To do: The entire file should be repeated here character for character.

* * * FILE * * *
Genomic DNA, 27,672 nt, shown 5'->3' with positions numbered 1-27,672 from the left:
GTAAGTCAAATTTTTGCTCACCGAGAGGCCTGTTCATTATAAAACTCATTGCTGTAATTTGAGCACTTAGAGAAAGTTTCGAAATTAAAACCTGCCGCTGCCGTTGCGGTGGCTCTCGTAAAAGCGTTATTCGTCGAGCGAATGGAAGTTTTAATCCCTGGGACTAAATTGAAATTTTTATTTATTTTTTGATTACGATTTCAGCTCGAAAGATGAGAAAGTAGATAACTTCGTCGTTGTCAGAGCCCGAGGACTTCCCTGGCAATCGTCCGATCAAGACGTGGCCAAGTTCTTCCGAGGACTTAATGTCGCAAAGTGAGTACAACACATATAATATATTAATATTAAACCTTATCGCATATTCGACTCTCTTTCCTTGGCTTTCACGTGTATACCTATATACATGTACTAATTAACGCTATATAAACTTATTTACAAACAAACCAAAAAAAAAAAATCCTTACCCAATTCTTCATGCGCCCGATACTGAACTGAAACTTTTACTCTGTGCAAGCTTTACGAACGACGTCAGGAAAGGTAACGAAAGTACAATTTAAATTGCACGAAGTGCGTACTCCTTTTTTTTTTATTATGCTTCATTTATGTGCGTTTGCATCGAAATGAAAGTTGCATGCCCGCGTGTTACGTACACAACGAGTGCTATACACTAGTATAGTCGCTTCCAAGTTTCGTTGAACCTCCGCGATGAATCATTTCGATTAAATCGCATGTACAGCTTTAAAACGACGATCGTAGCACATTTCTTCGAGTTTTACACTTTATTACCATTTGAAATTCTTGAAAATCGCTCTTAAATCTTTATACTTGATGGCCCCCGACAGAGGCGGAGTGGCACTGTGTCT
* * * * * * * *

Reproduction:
Genomic DNA, 27,672 nt, shown 5'->3' with positions numbered 1-27,672 from the left:
GTAAGTCAAATTTTTGCTCACCGAGAGGCCTGTTCATTATAAAACTCATTGCTGTAATTTGAGCACTTAGAGAAAGTTTCGAAATTAAAACCTGCCGCTGCCGTTGCGGTGGCTCTCGTAAAAGCGTTATTCGTCGAGCGAATGGAAGTTTTAATCCCTGGGACTAAATTGAAATTTTTATTTATTTTTTGATTACGATTTCAGCTCGAAAGATGAGAAAGTAGATAACTTCGTCGTTGTCAGAGCCCGAGGACTTCCCTGGCAATCGTCCGATCAAGACGTGGCCAAGTTCTTCCGAGGACTTAATGTCGCAAAGTGAGTACAACACATATAATATATTAATATTAAACCTTATCGCATATTCGACTCTCTTTCCTTGGCTTTCACGTGTATACCTATATACATGTACTAATTAACGCTATATAAACTTATTTACAAACAAACCAAAAAAAAAAAATCCTTACCCAATTCTTCATGCGCCCGATACTGAACTGAAACTTTTACTCTGTGCAAGCTTTACGAACGACGTCAGGAAAGGTAACGAAAGTACAATTTAAATTGCACGAAGTGCGTACTCCTTTTTTTTTTATTATGCTTCATTTATGTGCGTTTGCATCGAAATGAAAGTTGCATGCCCGCGTGTTACGTACACAACGAGTGCTATACACTAGTATAGTCGCTTCCAAGTTTCGTTGAACCTCCGCGATGAATCATTTCGATTAAATCGCATGTACAGCTTTAAAACGACGATCGTAGCACATTTCTTCGAGTTTTACACTTTATTACCATTTGAAATTCTTGAAAATCGCTCTTAAATCTTTATACTTGATGGCCCCCGACAGAGGCGGAGTGGCACTGTGTCT